From financial investments, to the phones we use, and even our social interactions – much of our world is managed by computer systems, and this all starts with software development. TechInc’s Rodney Pillay, from Derivco, shares his views on the software developer industry.
Q: Why is the term “if you can dream it, we can code it” so apt for software developers?
A: Software Development is possibly the only industry where you can take a dream and easily make it a reality by yourself with just a computer and an internet connection. If anyone has coding skills, that person can affect the lives of millions with an idea that they themselves can implement. This relatively low barrier to making a dream a reality is the reason that software developers identify with the phrase that if you can dream it, you can code it.
From the way we live our lives, to our financial investments, and most importantly our social interactions, much of our world is managed by computer systems, and this all starts with coding. Therefore, if you can dream or think of a way to do something simpler, or more efficiently, then there’s someone out there sitting behind a computer screen that can make it a reality. This is why having access to a computer and data is so important, and in SA the challenge is to keep the costs of these down in order for people to turn these dreams into a reality. Access to free internet is very close to being a basic necessity and will enable more people to implement their dreams and change lives around the world.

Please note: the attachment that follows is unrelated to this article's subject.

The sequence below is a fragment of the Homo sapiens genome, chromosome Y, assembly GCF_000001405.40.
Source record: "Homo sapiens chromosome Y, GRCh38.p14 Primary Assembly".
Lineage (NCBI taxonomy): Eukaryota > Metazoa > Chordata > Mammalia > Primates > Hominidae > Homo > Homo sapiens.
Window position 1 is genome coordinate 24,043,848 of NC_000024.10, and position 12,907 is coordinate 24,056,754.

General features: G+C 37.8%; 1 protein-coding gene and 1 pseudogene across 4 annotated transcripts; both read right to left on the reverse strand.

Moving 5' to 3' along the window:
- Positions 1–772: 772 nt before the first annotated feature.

Q: The industry has grown in leaps and bounds over the decades. Where is the industry headed, and what types of technologies are expected to change the way we live?
A: With technology changing every day, it’s hard to predict or forecast where we are headed. Blockchain technologies will grow as a means to ensure validity of things, and will help with legal, compliance and regulatory requirements. An example will be Financial Intelligence Centre Act (FICA) requirements, where we currently must provide proof of identity documentation to a host of service providers.
There are a host of other things that will change the way we live such as mixed reality where the real and virtual worlds merge, self-driving cars, actual robots, embedded chips implanted in human skin, and nanobots for medical reasons.
Q: A common term we hear is the fourth industrial revolution. Is software development the basis for this revolution and how?
A: Software development is a key enabler of the fourth industrial revolution. When we think about the fast pace of improvements in the Internet of Things, 3D printing, robotics (drones), autonomous vehicles, quantum computing, nanotechnology, and embedded chips in humans, software is integral to all these solutions. This revolution is going to have a huge impact on the type of work available, how this work is done and remuneration for work done.